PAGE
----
Family Gift Orders

Many of you will have seen that since Michael Gove took over from Chris Grayling as Justice Secretary he has removed the limit that prisoners may only have twelve books in possession and has said that they can now be sent in to prisoners from any source. This goes a long way to increasing the opportunities for prisoners to engage in self study, raising literacy levels and reducing the rate of reoffending but it has other effects too.

Being able to receive a simple gift from family can make a massive difference to prisoners, reminding them that they do have people on the outside who love and care about them and who haven’t forgotten them. It can make you feel like you are still part of the family unit even when you are hundreds of miles away and only see each other every other week or so.

But of course, it is better to give than to receive and giving gifts is something which many prisoners find near impossible. Recently this is something I tried to address.

Prisoners generally have just two ways to buy things. The first is through the canteen each week, which includes general items such as food, drink, tobacco, basic stationery, and postage stamps. The second way is to order things through a small range of catalogues. These can only be from “approved suppliers” including Argos, Very, Staples, and Gema Records, and the items you may order must be on the local facilities list of approved items and cannot be otherwise available on the canteen.

Here at HMP Wakefield orders work in much the same way to most prisons. The prisoner must fill out an order form, which is sent to reception who will approve the order after checking that the items ordered are allowed on the facilities list before forwarding it to finance so that they can deduct the money from the prisoner’s account and place the order. When the order arrives reception will log it on the prisoner’s property card and then give it to the prisoner when they sign for it.

However, a few weeks ago I drew up a proposal to introduce a second type of order form here called a ‘Family Gift Order’. The idea is that the form would be very similar to the existing one, but with an extra box which the prisoner is required to sign stating that they understand that they will not be allowed to have the items they order in possession or to retain them in their stored property but they will be expected to either hand the items out on a visit or send them out by post within thirty days of the date they are delivered or the items will be returned to the supplier.

You might wonder what the point of this would be and why prisoners would want to buy something they cannot use and have to get rid of within a month. Well, despite being on very low wages, I have known many prisoners to save most of their pay and send it home to their family. I have also known many prisoners to save up and send money to friends, asking them to buy gifts for their wives and children. But not everyone is able to do this.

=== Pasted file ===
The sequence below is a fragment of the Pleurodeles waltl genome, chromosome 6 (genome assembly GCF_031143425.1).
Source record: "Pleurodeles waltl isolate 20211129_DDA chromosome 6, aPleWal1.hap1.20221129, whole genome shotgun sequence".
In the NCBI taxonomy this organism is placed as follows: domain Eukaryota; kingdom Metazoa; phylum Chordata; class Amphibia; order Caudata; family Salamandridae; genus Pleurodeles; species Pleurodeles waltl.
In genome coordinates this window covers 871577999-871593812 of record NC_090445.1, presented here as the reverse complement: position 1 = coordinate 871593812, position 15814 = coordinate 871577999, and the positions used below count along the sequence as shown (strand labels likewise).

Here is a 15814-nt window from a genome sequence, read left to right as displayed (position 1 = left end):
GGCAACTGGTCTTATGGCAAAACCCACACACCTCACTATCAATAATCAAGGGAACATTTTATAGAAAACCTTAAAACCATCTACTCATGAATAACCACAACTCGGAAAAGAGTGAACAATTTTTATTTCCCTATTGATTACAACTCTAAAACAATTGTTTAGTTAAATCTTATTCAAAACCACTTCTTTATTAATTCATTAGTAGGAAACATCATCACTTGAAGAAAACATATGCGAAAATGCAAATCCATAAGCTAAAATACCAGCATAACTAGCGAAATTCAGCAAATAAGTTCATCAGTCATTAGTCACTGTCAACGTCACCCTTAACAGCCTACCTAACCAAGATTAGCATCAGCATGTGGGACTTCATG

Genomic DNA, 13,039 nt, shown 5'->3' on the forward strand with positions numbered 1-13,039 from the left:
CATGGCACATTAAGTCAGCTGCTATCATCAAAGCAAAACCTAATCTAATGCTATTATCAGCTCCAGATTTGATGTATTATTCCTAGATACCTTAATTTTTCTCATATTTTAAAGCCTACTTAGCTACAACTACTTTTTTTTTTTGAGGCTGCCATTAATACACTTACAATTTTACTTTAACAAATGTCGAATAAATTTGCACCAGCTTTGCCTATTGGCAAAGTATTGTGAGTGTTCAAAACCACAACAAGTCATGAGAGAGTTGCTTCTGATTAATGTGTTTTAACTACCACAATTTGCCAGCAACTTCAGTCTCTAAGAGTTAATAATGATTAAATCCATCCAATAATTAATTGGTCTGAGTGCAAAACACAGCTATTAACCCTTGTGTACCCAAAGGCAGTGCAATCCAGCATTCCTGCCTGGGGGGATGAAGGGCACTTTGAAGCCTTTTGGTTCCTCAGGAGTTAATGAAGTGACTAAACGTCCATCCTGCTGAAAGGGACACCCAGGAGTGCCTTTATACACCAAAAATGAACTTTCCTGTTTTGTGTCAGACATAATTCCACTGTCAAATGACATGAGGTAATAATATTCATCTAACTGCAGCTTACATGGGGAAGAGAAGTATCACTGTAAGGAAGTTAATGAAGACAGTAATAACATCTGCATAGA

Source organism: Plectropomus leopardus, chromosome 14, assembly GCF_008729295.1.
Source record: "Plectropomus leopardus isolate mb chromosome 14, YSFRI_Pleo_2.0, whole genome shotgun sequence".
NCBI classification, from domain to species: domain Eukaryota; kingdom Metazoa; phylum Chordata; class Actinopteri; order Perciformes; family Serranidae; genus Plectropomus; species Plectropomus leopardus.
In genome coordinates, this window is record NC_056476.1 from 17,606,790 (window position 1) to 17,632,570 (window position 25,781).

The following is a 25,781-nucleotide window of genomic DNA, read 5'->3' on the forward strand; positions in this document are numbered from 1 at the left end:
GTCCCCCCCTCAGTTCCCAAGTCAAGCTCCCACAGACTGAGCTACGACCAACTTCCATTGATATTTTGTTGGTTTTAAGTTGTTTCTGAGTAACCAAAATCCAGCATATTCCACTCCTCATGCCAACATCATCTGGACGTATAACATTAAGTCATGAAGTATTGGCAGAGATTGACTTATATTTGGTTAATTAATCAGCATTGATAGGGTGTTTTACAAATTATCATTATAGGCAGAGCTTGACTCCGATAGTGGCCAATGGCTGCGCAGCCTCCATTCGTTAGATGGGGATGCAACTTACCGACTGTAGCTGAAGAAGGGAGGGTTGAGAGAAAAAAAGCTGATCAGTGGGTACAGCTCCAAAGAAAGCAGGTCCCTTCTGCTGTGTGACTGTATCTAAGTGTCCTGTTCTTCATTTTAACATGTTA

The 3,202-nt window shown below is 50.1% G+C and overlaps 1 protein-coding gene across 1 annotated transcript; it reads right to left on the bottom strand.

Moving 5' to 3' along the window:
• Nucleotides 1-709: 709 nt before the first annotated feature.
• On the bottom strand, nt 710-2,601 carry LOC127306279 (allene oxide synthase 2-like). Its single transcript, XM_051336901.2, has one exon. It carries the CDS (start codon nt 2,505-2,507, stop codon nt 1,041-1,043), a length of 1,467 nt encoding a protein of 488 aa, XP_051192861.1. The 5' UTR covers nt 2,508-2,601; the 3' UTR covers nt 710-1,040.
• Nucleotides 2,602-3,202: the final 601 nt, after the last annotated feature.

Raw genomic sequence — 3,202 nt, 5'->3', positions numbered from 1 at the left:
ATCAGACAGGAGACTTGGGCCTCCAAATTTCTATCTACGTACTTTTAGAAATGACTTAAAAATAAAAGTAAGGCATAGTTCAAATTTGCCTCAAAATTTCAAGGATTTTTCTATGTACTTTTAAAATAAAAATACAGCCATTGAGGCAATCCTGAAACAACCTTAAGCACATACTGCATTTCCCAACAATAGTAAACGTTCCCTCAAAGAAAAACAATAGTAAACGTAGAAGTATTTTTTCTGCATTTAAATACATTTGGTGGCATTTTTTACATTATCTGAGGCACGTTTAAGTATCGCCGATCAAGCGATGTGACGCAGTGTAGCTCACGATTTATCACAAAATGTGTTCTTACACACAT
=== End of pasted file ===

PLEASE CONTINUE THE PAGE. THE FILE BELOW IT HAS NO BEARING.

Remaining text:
My proposal was that family gift orders would enable prisoners to buy any item from an existing approved supplier even if it is not on the facilities list as an authorised item. For example, a prisoner could buy toys for their children at Christmas or jewellery for their partner on their birthday. The items would not be given to the prisoner, but they could be handed out on a visit or sent out by post as a gift.

I am yet to receive an official response to my proposal but I am hopeful that it will be taken up. The benefits are massive. One of the things that used to get to me more than anything was the feeling that I was in a one way relationship and I could not show my partner that I was thinking about her and that I could provide for her, at least on some level. It is a feeling I have even now with other family members. There is a disconnect between what you feel for the people you care about and your ability to actually demonstrate those feelings.

Of course, material, gifts are not the only way to express such love and care, but so many of the other ways are limited by the prison environment that gifts do matter. Communication is curtailed by how much phone credit you are permitted to buy. Physical intimacy is limited by the contact rules in the prison visits room. Engagement in decision making within the home, including the bringing up of your children is severely inhibited by the practicality of being so far away. Sometimes a small gift is the only way a prisoner might have to remind his loved ones that he has not abandoned them and that he really cares.

If this proposal is taken up here I firmly believe that it will help prisoners to maintain positive and constructive relationships with those on the outside. This may increase their motivation to engage within the prison environment, to rehabilitate, and ultimately to lead a law abiding life upon release.

It could make life better for prisoners and their families both day to day and also in terms of their long term well-being.

I will let you all know when I receive an official decision.

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